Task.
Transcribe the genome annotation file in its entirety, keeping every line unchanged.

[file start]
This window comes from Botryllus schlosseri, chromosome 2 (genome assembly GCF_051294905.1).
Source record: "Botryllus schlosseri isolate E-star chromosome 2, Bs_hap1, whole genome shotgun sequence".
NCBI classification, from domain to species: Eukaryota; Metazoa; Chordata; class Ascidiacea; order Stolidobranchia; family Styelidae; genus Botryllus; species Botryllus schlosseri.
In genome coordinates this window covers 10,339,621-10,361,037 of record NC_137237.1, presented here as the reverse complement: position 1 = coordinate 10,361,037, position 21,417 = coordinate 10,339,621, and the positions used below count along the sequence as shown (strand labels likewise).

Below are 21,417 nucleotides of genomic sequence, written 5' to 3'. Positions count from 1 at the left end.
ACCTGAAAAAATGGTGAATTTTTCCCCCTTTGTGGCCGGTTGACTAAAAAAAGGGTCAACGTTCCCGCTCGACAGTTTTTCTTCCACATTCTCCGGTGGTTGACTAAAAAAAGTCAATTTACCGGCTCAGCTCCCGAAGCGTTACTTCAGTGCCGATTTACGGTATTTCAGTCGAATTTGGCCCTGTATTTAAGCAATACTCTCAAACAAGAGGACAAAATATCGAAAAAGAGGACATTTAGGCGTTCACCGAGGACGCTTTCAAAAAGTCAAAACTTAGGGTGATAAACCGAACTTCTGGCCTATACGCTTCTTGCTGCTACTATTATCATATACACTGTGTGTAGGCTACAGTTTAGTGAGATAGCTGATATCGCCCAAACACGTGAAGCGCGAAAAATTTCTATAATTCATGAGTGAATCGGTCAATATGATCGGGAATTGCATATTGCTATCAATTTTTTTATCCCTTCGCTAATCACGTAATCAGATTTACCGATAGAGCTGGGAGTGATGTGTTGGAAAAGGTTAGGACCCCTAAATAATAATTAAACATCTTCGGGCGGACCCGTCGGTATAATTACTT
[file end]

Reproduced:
This window comes from Botryllus schlosseri, chromosome 2 (genome assembly GCF_051294905.1).
Source record: "Botryllus schlosseri isolate E-star chromosome 2, Bs_hap1, whole genome shotgun sequence".
NCBI classification, from domain to species: Eukaryota; Metazoa; Chordata; class Ascidiacea; order Stolidobranchia; family Styelidae; genus Botryllus; species Botryllus schlosseri.
In genome coordinates this window covers 10,339,621-10,361,037 of record NC_137237.1, presented here as the reverse complement: position 1 = coordinate 10,361,037, position 21,417 = coordinate 10,339,621, and the positions used below count along the sequence as shown (strand labels likewise).

Below are 21,417 nucleotides of genomic sequence, written 5' to 3'. Positions count from 1 at the left end.
ACCTGAAAAAATGGTGAATTTTTCCCCCTTTGTGGCCGGTTGACTAAAAAAAGGGTCAACGTTCCCGCTCGACAGTTTTTCTTCCACATTCTCCGGTGGTTGACTAAAAAAAGTCAATTTACCGGCTCAGCTCCCGAAGCGTTACTTCAGTGCCGATTTACGGTATTTCAGTCGAATTTGGCCCTGTATTTAAGCAATACTCTCAAACAAGAGGACAAAATATCGAAAAAGAGGACATTTAGGCGTTCACCGAGGACGCTTTCAAAAAGTCAAAACTTAGGGTGATAAACCGAACTTCTGGCCTATACGCTTCTTGCTGCTACTATTATCATATACACTGTGTGTAGGCTACAGTTTAGTGAGATAGCTGATATCGCCCAAACACGTGAAGCGCGAAAAATTTCTATAATTCATGAGTGAATCGGTCAATATGATCGGGAATTGCATATTGCTATCAATTTTTTTATCCCTTCGCTAATCACGTAATCAGATTTACCGATAGAGCTGGGAGTGATGTGTTGGAAAAGGTTAGGACCCCTAAATAATAATTAAACATCTTCGGGCGGACCCGTCGGTATAATTACTT